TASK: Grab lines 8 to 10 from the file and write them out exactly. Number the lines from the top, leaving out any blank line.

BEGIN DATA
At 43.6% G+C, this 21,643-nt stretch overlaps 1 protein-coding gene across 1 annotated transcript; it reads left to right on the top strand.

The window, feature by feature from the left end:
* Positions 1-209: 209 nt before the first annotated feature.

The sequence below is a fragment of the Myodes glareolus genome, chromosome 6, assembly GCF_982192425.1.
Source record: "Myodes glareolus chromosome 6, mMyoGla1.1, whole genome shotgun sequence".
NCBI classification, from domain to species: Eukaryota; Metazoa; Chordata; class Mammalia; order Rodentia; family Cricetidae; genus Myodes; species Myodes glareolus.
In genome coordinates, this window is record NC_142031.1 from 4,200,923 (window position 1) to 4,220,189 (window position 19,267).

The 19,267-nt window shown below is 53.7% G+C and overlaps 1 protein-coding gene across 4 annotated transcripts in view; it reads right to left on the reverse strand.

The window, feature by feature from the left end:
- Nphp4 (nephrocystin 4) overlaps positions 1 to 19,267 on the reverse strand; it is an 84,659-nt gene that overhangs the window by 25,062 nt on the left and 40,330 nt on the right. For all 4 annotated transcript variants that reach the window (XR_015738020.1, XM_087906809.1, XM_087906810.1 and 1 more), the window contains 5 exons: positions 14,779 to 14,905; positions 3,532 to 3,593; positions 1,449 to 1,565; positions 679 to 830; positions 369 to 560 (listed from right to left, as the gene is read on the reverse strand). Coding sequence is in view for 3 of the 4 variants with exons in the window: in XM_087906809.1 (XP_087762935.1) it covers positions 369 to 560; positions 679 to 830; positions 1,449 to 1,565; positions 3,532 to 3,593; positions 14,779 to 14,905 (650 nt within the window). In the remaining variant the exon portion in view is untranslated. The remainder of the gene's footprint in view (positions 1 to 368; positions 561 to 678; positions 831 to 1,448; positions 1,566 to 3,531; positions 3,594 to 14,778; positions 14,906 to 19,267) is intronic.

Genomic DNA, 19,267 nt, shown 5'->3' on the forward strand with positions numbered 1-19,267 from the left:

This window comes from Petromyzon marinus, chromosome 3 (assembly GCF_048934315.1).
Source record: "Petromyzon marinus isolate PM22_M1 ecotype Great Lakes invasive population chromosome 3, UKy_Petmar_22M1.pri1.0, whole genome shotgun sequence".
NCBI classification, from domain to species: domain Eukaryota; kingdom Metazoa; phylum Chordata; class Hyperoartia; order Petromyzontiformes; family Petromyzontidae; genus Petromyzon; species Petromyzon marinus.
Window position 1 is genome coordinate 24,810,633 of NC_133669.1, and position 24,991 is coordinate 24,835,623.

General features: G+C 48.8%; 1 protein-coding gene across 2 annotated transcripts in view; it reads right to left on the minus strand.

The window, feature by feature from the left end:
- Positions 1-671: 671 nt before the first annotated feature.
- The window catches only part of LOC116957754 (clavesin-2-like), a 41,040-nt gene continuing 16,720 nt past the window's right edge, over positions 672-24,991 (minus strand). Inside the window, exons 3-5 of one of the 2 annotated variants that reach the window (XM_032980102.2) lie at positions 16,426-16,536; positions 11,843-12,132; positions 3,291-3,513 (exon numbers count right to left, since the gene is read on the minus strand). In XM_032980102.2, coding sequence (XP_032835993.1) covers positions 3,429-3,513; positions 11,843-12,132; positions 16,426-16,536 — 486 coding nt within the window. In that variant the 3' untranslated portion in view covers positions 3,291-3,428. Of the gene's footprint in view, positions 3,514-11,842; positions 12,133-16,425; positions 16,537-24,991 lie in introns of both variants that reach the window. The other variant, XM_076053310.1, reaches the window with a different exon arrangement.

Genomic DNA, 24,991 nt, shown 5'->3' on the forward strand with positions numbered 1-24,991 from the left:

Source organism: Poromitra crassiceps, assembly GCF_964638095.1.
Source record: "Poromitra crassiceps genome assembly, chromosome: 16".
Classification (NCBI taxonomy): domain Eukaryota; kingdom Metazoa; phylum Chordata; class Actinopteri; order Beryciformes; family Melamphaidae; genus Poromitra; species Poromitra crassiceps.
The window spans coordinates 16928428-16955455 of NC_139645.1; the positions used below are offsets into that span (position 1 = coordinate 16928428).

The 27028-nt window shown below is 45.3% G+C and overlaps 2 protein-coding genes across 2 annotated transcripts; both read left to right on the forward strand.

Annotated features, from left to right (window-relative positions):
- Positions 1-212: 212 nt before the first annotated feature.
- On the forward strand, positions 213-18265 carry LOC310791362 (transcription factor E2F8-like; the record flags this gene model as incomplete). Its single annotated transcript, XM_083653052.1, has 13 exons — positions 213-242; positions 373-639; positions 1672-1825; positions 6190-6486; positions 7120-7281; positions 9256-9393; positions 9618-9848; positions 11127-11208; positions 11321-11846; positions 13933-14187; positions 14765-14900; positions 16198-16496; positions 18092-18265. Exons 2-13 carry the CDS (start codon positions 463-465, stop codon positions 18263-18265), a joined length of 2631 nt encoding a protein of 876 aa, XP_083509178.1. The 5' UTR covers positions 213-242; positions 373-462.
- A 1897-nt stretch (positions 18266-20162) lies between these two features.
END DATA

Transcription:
The 19,267-nt window shown below is 53.7% G+C and overlaps 1 protein-coding gene across 4 annotated transcripts in view; it reads right to left on the reverse strand.

The window, feature by feature from the left end:
- Nphp4 (nephrocystin 4) overlaps positions 1 to 19,267 on the reverse strand; it is an 84,659-nt gene that overhangs the window by 25,062 nt on the left and 40,330 nt on the right. For all 4 annotated transcript variants that reach the window (XR_015738020.1, XM_087906809.1, XM_087906810.1 and 1 more), the window contains 5 exons: positions 14,779 to 14,905; positions 3,532 to 3,593; positions 1,449 to 1,565; positions 679 to 830; positions 369 to 560 (listed from right to left, as the gene is read on the reverse strand). Coding sequence is in view for 3 of the 4 variants with exons in the window: in XM_087906809.1 (XP_087762935.1) it covers positions 369 to 560; positions 679 to 830; positions 1,449 to 1,565; positions 3,532 to 3,593; positions 14,779 to 14,905 (650 nt within the window). In the remaining variant the exon portion in view is untranslated. The remainder of the gene's footprint in view (positions 1 to 368; positions 561 to 678; positions 831 to 1,448; positions 1,566 to 3,531; positions 3,594 to 14,778; positions 14,906 to 19,267) is intronic.